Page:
All night, until the moonlight. And then I couldn’t.

And I did love her. I looked at the mural, full of untamed flowers, birds, and wind. I looked at the dead potted plants all around me – one of the roses had dried on it’s stem. I looked at the half-formed clay statue of a mother with two children, and then words from last night swam to my consciousness, “She must be my love, you know. For now.” My mother had always been our love, our guide, and now my friend had a new mother to love, but I only had the old. Rough as it was, the stone revealed my mother’s features – she had had such hope for us.

“I will make you proud, mother,” I whispered to her for the first time since her death, breathing the words through clenched teeth. “I will fulfill your hope for me.”

Then I leapt to my feet and left my home, my village, forever. I descended to the seaport docks, hired myself as a sailor, and departed on a schooner to the wide world.

Ruth and Boaz – Part 1

The soft light of candles flickered across her shadowed neck. The forgiving darkness of night enclosed the swirls of her skirt. The filmy swirls of hair adorned her bowed head.

She was too innocent to be sensual and too sensual to be innocent. Just old enough to know the ways of the world, and just young enough to not have experienced them.

I watched the way her dew-drop earring dangled against her flushed cheek, the way her painted nail ran along the paper on the desk, the way her mouth pouted prettily as she read the printed words.

I came up beside her. “What are you reading?”

She glanced quickly over her shoulder at the parents sitting near the fire. I was a good four years her senior and she felt the difference. I was old enough to have experienced the ways of the world, but not old enough to regret them.

“It’s an old bible of Mr. Derry’s,” she explained. It was his house we were at. His living room in which we stood. His book we were reading. But it was her hand that glanced across the pages.

“It’s the story of Ruth and Naomi.”

“Oh? Not the story of Ruth and Boaz?”

She looked up at me where I towered close, half a head above. Her face, at this angle, did not catch the lamplight. I was standing closer than she thought was proper, but though she wrapped herself in caution, she did not pull away.

“Ruth loved Naomi first, above herself,” she explained, “and that was how Boaz learned to love her so much. Above himself, above anything. It is first a story about Ruth’s love for Naomi.”

She was firm, and I was surprised by the layers of her speech. Though she was young, she was not naive. She knew what I wanted, and I knew she would not give it to me. But still I did not move.

In my turn, I glanced back at the adults. The same fair hair that piled richly on the head of the girl beside me gleamed brightly on the head of her mother, who laughed lively among the others.

“She must be my love, you know,” she whispered while I looked. “For now. It will keep me modest, and teach a man how to love me.”

“Tied to her, are you?” I jabbed.

Now she stepped away, more in contempt than discomfort. She walked into the hallway and meekly, I followed; the long panels of oak gleamed darkly out here away from the lamps, reflecting only the moonlight streaming through the wall length windows. She turned suddenly back to me.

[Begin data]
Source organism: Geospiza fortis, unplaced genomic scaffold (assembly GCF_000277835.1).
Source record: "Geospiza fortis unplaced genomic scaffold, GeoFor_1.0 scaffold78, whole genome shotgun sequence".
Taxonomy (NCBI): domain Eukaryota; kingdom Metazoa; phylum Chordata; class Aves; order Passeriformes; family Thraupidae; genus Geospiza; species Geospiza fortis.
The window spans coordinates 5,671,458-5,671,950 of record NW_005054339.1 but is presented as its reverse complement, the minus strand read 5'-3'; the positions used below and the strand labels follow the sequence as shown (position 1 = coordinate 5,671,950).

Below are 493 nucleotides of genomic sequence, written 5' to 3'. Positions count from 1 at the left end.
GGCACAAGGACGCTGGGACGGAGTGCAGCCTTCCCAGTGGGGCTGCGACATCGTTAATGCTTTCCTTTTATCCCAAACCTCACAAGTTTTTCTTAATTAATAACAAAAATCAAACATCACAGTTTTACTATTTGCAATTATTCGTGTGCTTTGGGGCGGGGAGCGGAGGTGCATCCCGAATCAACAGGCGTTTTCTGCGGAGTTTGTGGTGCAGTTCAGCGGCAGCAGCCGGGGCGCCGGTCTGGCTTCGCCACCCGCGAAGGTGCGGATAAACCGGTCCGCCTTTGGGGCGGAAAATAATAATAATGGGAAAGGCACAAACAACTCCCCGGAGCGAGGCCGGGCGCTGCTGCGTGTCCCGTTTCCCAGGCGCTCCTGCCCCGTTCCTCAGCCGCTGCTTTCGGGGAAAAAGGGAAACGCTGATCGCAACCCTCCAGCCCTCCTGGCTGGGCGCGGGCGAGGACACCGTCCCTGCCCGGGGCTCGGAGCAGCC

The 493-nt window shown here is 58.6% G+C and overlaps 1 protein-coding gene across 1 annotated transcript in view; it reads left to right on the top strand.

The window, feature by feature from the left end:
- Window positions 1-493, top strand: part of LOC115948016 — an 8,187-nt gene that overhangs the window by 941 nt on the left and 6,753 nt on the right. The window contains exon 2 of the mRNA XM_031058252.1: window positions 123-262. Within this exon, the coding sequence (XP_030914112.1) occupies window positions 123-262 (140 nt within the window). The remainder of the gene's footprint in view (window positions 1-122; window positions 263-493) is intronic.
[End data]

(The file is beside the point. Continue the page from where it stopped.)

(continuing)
“Haven’t you ever loved anyone?” she pleaded, her voice deeply trembling. “Haven’t you ever loved me –  for who I am?”

She wanted the truth, not pleasant niceties. Had she wanted me to lie, she would have remained in the civilized parlor; but no, she had led me to the natural light of the honest moon, and I could not lie here in this shrine. I did not respect man, I did not know God, but I loved natural beauty, and she knew I could not lie here – not when she pleaded with me.

So I simply sighed and looked at the floor. I was fourteen again. Confused, honest, yearning. “You know I haven’t,” I whispered. “You know I’ve only ever loved myself. You’ve known that for forever.”

“I know. But I thought you were only immature. I thought, when you grew up, I thought you would change. I came back with that hope – I came back to meet you again for the first time, but you were only a dandified version of who you’d always been.”

“Well that’s your fault you know. I never pretended to be anything else.”

“Oh, I know! I know! That’s what’s so pitiful about it. Did I fail you?” she asked after a painful pause.

“You could never!” Without noticing, I had darted forward and grasped her hands. I was closer now than before, yet she was not uncomfortable. But I was. I suddenly backed away, looking anywhere but at her, mumbling an apology.

“Why? Why make excuses? Why pull away?” Her voice shone with hope for me. Hope I could not answer or fulfill. “Don’t you realize – oh, don’t you know that this is your real self? The self you hide so well, no one but me has ever seen it. This is the man you were born to be!”

Without another word, I turned about, took my coat from the rack by the door, and let myself out into the dark night.

“Self-Portrait of a Man over Thirty” by Elizabeth Russell

I was told to write a self-portrait. Yes, write one. It’s an amusing thought, I think…after all, artists paint self-portraits all the time, so why shouldn’t writers write them? These were the questions put to us this afternoon at my bi-weekly night art class with Jane Caulfield. She, a middle aged woman with three children and as many smile wrinkles around her eyes, prodded us to look carefully at our features and dig deeper into our view of ourselves.